Long-Term Care: The Costs and How You Can Prepare
Most of us don’t want to think about the possibility of needing long-term care later in life, but that doesn’t make it any less important. The costs can be astronomical, and it’s good to have plans in place to ensure we can afford the extra care we may need as we get older. Thankfully, there are ways you can learn what costs you might be able to expect, and how you can prepare for them well ahead of time. Care at Heart presents a few things to consider.
Likelihood of Long-Term Care
According to the US Department of Health and Human Services, seniors today have a 70 percent chance of needing long-term care after they reach the age of 65. Unfortunately, that means we will most likely need some sort of long-term care at some point in our lives. There are other signs you can look for to see if your risks are higher, or lower. What sort of lifestyle do you lead? Do you exercise regularly and eat a healthy diet?
It’s also important to understand your genetic ancestry. You may have a familial history of conditions such as Alzheimer’s, or even cancer, that may increase your risk for long-term care later in life. You can get tested to determine whether you carry the genes that lead to this increased risk.
Thankfully, with testing, you can not only decrease the likelihood of care, but also of developing these conditions, despite any genetic history.
Preventing the Necessity
The more active you are, the less likely it is that you may need extended help as you age. Our lifestyle has a direct link to our health, even when other family members have developed hereditary conditions. Additionally, the more fit you are, the less likely you are to have an accident or go through an illness that could lead to long-term care.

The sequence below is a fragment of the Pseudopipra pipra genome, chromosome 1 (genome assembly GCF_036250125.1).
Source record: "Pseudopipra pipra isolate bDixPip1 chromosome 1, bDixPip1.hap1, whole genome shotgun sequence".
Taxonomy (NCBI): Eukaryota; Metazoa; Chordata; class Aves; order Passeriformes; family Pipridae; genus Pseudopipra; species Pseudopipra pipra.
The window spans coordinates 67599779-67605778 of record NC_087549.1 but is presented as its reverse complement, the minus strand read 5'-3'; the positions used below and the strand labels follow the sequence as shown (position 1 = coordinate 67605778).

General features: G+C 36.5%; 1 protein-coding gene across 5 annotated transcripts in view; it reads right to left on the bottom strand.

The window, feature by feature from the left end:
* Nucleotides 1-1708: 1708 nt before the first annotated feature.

Lastly, take a look at the home you plan on retiring in. Is it multi-story? Are the floors even? Are the doorways easily accessible for wheelchairs or walkers? Are the bathrooms safe and easy to use? A modified, accessible home may lead to less accidents, which, in turn, can lower the risk of future care being needed. Even something simple, like putting in grab bars in the shower or around the toilet, can increase stability. Of course, there are plenty of other ways to modify a home to make it safer.
Determine Your Position
As SmartAsset.com explains, rarely does insurance cover all our needs when it comes to long-term care. Even Medicaid and Medicare fall short when it comes to getting you the enduring assistance you would need. Assisted living can cost tens of thousands or more each year.
Before you start planning, you need to consider how close you are to retirement. What savings do you have, and what funds can you expect to receive when you do stop working, either from social security, a 401k, or a pension? Will this be enough to afford insurance, or cover the potential costs out of pocket?
Handling the Costs
You need to decide whether or not the insurance available will be worth the price. It can be expensive, but so is the care. How else can you pay for it, should the worst happen? Some life insurance policies allow you to put a future payout toward medical care in the here and now, but there are other methods as well.
A reverse mortgage can be an option, but so could be selling your home to help cover costs. Consider the current average listing prices in your area to see if this is a good solution. The profit on a home sale could be enough to cover years of fees, with some left over. If you’re curious to see how much you could possibly make from the sale of your home, you can use a home sale proceeds calculator to give you a rough estimate.
It’s scary to think about, but we all need to plan now. No matter how excellent our health and genetic history might be, accidents can still happen. Knowing what options you have and how you might be able to pay for long-term care, either for yourself or a loved one, is an important step as you prepare to enter your golden years. Don’t put off until tomorrow what you can do today.
Care at Heart provides the exact type of home care services your loved one needs. Call us today at (610) 765-0497 to learn how we can help you.
Article Credit: Kent Elliot
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